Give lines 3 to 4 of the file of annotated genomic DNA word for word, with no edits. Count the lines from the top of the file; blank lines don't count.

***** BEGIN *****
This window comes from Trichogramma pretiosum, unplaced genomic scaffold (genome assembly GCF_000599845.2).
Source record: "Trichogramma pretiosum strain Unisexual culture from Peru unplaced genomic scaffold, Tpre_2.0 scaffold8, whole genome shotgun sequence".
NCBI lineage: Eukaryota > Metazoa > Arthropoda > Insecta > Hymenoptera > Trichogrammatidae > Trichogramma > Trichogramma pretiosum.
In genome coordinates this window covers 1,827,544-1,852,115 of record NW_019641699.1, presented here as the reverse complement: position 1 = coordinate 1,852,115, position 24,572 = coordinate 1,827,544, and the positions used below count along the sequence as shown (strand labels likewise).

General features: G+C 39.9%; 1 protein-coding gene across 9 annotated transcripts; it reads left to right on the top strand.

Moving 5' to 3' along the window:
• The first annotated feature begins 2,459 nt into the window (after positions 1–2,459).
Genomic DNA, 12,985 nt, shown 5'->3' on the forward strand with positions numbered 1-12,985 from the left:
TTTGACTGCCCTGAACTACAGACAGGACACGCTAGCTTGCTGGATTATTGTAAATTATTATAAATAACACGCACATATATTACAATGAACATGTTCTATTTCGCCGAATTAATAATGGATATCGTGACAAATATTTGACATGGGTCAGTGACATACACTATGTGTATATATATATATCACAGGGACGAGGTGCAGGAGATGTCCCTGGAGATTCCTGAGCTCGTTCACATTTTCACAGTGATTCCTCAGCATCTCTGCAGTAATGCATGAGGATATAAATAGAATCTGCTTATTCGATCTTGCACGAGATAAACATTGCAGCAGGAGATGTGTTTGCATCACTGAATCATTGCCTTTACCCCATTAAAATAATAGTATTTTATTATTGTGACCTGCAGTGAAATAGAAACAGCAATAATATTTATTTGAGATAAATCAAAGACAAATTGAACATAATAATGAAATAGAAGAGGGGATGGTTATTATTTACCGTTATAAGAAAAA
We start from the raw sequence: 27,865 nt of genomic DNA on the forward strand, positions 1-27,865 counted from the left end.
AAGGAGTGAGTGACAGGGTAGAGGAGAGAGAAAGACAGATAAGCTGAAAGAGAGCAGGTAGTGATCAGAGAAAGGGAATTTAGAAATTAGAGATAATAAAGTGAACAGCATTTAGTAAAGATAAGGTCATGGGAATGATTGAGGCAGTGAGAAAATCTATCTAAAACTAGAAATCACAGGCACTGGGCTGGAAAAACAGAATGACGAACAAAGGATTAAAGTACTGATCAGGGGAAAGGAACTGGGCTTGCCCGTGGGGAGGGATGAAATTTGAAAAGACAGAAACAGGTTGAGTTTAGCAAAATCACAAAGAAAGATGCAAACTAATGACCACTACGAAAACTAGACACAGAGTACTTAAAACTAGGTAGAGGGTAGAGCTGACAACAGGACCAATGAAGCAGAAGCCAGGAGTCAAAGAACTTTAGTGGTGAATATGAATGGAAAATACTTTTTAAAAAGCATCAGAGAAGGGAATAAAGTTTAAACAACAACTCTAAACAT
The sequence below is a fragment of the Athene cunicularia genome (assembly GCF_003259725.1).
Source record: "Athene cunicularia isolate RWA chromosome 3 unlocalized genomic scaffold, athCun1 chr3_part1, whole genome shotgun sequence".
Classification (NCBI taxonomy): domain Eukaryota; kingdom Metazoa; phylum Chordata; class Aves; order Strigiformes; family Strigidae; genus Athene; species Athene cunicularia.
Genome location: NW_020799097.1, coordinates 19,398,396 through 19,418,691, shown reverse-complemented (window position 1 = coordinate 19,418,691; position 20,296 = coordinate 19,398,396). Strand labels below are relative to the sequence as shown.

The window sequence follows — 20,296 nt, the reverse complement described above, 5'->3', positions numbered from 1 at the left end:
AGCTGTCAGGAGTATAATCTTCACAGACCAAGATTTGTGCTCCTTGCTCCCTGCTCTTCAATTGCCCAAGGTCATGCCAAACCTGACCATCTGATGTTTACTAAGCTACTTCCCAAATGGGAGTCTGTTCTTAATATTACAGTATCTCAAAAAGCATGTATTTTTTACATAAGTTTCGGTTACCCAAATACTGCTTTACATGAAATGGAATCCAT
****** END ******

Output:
NCBI lineage: Eukaryota > Metazoa > Arthropoda > Insecta > Hymenoptera > Trichogrammatidae > Trichogramma > Trichogramma pretiosum.
In genome coordinates this window covers 1,827,544-1,852,115 of record NW_019641699.1, presented here as the reverse complement: position 1 = coordinate 1,852,115, position 24,572 = coordinate 1,827,544, and the positions used below count along the sequence as shown (strand labels likewise).